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Competition: Pape Bird Observation Tower, Latvia

An open international competition has been announced for a new observation tower in Pape Nature Park, Latvia (Deadline: 29 September)

Open to everyone and organised by Bee Breeders, the anonymous competition seeks ‘cost-effective, environmentally responsible and energy-efficient’ proposals for a new bird-watching tower to replace an earlier structure which burnt down after being struck by lightning.

The project, backed by local wildlife charity and World Wildlife Foundation partner Pasaules Dabas Fonds, is the first in a series of commissions planned to upgrade the 10,000ha coastal nature park. The top entries will be considered for construction by the organisation, which is planning to complete the project next year.

Contest site: Pape Nature Park, Latvia

Contest site: Pape Nature Park, Latvia

Contest site: Pape Nature Park, Latvia

According to the brief: ‘Participants are tasked with delivering designs for a new bird observation tower that is sensitive to the unique environment in which it will be located, while at the same time, has the potential to become an iconic landmark in its own right.

‘Although the competition has no set budget, participants are recommended to create designs in keeping with a modest budget of US $50k-100k.’

With around 54 per cent of its land covered in forest, Latvia is home to a diverse eco system, which includes rare black storks, otters, beaver, lynx, and wolves; as well as large numbers of deer, wild boar, elk and red fox. Protected wildlife zones account for approximately a fifth of the country.

Eco-tourism is a growing trend in the region, and Bee Breeders previously launched a separate competition for a guesthouse and spa offering blue-clay treatments in rural western Latvia and for a meditation retreat in the eastern region of Vidzeme.

Pape Nature Park, Latvia

Pape Nature Park, Latvia

Source: Image by Gaston Lacombe

Pape Nature Park, Latvia

The Pape Nature Park was created in 2003 on a large wetlands site overlooking the Baltic Sea in south-west Latvia. The reserve features five distinct eco-systems and is home to around 50,000 migrating birds and large herbivores such as horses, auroxen and bison.

The new structure is planned for a prominent site overlooking Lake Pape. The contest seeks low-maintenance proposals for a maximum 11m-high structure featuring two 9m² observation decks and a 50m-long access footbridge. Concepts should require minimal underground works and consider the lack of road access to the lakeside site.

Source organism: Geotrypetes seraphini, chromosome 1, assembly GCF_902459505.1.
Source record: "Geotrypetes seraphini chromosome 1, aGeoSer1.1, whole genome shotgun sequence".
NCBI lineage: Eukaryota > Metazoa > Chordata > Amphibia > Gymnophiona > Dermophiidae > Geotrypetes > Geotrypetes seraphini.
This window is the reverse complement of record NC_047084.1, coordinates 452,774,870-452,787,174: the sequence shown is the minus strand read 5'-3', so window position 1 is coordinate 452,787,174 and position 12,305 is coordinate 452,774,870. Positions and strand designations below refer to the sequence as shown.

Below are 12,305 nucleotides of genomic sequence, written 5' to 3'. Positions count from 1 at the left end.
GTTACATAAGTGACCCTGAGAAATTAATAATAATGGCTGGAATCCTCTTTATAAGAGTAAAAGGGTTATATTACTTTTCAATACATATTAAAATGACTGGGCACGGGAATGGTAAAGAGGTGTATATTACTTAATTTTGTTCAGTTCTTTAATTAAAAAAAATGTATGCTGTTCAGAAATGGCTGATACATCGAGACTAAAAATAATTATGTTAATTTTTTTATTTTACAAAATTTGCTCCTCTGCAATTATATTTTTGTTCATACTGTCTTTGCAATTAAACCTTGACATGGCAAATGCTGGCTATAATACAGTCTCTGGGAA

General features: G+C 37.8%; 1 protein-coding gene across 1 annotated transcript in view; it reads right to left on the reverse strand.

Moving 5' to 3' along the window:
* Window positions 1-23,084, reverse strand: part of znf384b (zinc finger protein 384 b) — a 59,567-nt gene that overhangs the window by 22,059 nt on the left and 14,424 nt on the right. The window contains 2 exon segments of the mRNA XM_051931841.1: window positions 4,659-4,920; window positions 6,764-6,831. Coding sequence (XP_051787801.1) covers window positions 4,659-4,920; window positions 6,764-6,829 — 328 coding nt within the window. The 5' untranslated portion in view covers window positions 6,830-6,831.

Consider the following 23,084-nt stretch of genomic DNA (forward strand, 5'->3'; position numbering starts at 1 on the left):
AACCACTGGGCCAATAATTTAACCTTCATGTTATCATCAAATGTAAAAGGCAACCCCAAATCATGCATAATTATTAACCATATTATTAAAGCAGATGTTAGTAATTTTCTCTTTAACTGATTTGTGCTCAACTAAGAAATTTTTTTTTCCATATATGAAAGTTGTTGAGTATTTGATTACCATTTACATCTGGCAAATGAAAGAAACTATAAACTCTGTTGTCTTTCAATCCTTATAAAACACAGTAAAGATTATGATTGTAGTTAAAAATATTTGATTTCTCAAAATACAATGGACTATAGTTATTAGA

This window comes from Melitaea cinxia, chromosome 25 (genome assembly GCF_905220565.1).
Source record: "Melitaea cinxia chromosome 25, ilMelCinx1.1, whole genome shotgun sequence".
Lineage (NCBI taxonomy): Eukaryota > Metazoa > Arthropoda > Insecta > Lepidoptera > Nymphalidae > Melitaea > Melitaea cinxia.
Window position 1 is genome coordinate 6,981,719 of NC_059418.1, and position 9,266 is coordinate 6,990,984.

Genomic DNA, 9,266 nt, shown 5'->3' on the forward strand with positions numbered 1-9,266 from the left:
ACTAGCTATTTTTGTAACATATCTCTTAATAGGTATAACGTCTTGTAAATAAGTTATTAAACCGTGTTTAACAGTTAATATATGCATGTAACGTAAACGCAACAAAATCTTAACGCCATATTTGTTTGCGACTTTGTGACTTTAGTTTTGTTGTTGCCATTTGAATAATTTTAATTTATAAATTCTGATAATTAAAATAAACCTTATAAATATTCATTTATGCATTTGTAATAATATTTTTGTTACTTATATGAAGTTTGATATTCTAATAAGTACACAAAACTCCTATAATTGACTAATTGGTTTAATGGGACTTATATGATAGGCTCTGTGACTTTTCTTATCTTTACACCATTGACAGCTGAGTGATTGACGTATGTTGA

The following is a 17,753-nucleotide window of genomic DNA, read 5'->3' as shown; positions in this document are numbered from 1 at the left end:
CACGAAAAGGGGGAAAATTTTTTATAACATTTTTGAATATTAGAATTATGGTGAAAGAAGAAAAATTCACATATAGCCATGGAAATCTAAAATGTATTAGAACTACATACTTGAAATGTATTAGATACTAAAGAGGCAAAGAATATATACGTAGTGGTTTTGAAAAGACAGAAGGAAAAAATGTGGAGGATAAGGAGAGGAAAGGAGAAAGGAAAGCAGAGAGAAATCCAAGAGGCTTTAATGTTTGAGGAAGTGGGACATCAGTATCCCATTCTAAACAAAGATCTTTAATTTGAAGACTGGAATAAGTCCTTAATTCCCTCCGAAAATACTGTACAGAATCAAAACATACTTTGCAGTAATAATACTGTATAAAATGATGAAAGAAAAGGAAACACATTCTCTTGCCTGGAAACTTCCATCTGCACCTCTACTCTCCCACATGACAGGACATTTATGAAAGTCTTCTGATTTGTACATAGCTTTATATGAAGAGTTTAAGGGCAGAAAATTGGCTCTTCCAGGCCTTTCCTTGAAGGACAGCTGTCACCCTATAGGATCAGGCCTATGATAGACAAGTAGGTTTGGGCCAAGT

The competition language is English and all winning and honourable mention designs will be considered for construction. Digital submissions should include four A2 boards featuring sketches, renderings, plans, sections, elevations, diagrams and a short textual description.

The overall winner, to be announced on 16 November, will receive USD $3,000 while a second place prize of $1,500 and third place prize of $500 will also be awarded along with student award and green award worth $500 each.

How to apply

Deadline

The deadline for submissions is 11.59pm GMT on 25 October

Fee

Early bird registration from 9 May to 9 June: $90 ($70 for students)
Advance registration from 10 June to 26 July: $120 ($100 students)
Last minute registration from 27 July to 29 September: $140 ($120 students)

Contact details

Email: hello@beebreeders.com

Visit the competition website for more information

Lommel Lookout Tower case study: Q&A with Bram Hurkens

The architect at Ateliereen Architecten discusses lessons learned designing a nature observation tower in Belgium

How did your project deliver an appropriate observation tower for its setting in Belgium?

The name of the area – Lommelse Sahara – inspired the façade design of the tower, in which the wavy lines of sand dunes are recognisable. The triangular structure is wrapped with over three and a half kilometres of rope. The rope is quite heavy but also flexible, so it creates playful lines that refer to the dunes. When climbing the stairs, the visitor looks between the ropes at the scenery.

Lommel Lookout Tower in Belgium by Ateliereen Architecten

Lommel Lookout Tower in Belgium by Ateliereen Architecten

Lommel Lookout Tower in Belgium by Ateliereen Architecten

Which architectural, material, structural and other methods did you harness in your design?

The large steel structure consists of triangles, which is a structurally efficient form. This principle also ensures that the shape of the tower changes from different perspectives. From some places the structure appears to be skewed.

Lommel Lookout Tower in Belgium by Ateliereen Architecten

Lommel Lookout Tower in Belgium by Ateliereen Architecten

Lommel Lookout Tower in Belgium by Ateliereen Architecten

What advice would you have to participants on designing a new observation tower for the Pape Nature Park in Latvia?

Look carefully at the surrounding landscape so that you design a tower that really fits that particular area.

Lommel Lookout Tower in Belgium by Ateliereen Architecten

Lommel Lookout Tower in Belgium by Ateliereen Architecten

Lommel Lookout Tower in Belgium by Ateliereen Architecten